Venue/Location: Bagdad Theater, 3702 Southeast Hawthorne Blvd, Phone: (503) 467-7521
Date: Thursday, April 7, 2011 - 7:00 PM
OMSI Science Pub: The Immortal Life of Henrietta Lacks
Doors open at 5:00, talk begins at 7:00.
Doctors took her cells without asking. Those cells never died. They launched a medical revolution and a multimillion-dollar industry. More than twenty years later, her children found out. Their lives would never be the same.
Her name was Henrietta Lacks, but scientists know her as HeLa. She was a poor black tobacco farmer whose cells—taken without her knowledge in 1951—became one of the most important tools in medicine, vital for developing the polio vaccine, cloning, gene mapping, in vitro fertilization, and more. Henrietta’s cells have been bought and sold by the billions, yet she remains virtually unknown, and her family can’t afford health insurance.
At this Science Pub, find out more about this real-life story of the collision between ethics, race, and medicine; of scientific discovery and faith healing; and of a daughter consumed with questions about the mother she never knew. It’s a story inextricably connected to the dark history of experimentation on African Americans, the birth of bioethics, and the legal battles over whether we control the stuff we’re made of.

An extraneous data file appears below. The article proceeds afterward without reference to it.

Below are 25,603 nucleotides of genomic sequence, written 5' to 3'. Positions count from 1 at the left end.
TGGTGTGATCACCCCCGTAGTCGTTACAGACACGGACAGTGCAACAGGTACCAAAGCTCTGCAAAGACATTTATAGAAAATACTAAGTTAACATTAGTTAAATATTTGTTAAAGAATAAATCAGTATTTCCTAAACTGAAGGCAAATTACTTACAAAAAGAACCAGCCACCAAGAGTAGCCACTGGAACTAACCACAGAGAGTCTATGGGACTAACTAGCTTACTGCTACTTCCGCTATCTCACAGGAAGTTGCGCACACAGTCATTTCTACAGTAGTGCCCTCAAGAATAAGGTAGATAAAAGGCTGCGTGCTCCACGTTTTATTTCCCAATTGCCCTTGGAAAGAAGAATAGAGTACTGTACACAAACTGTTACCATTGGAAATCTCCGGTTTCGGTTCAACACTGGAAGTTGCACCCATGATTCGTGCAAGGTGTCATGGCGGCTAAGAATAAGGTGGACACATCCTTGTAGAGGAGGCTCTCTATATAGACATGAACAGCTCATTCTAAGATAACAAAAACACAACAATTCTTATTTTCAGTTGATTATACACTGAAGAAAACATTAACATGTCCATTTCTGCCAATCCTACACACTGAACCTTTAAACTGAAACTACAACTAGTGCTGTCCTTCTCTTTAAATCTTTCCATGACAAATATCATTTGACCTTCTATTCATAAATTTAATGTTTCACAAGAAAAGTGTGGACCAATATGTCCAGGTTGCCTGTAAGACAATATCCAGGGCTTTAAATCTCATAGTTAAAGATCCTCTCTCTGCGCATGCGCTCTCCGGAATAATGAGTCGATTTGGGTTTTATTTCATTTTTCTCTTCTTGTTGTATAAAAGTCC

Rebecca Skloot is an award-winning science writer whose articles have appeared in The New York Times Magazine; O, The Oprah Magazine; Discover; and others. Her debut book, The Immortal Life of Henrietta Lacks, took more than ten years to research and write, and became an instant New York Times bestseller. It won the Chicago Tribune Heartland Prize and the Wellcome Trust Book Prize, and was named The Best Book of 2010 by Amazon.com, and a Best Book of the Year by Entertainment Weekly; O, The Oprah Magazine; The New York Times; US News & World Report; and numerous others. It is being translated into more than twenty languages, and adapted into a young adult book, and an HBO film produced by Oprah Winfrey and Alan Ball. She is the Founder and President of the Henrietta Lacks Foundation. For more information, visit http://rebeccaskloot.com/.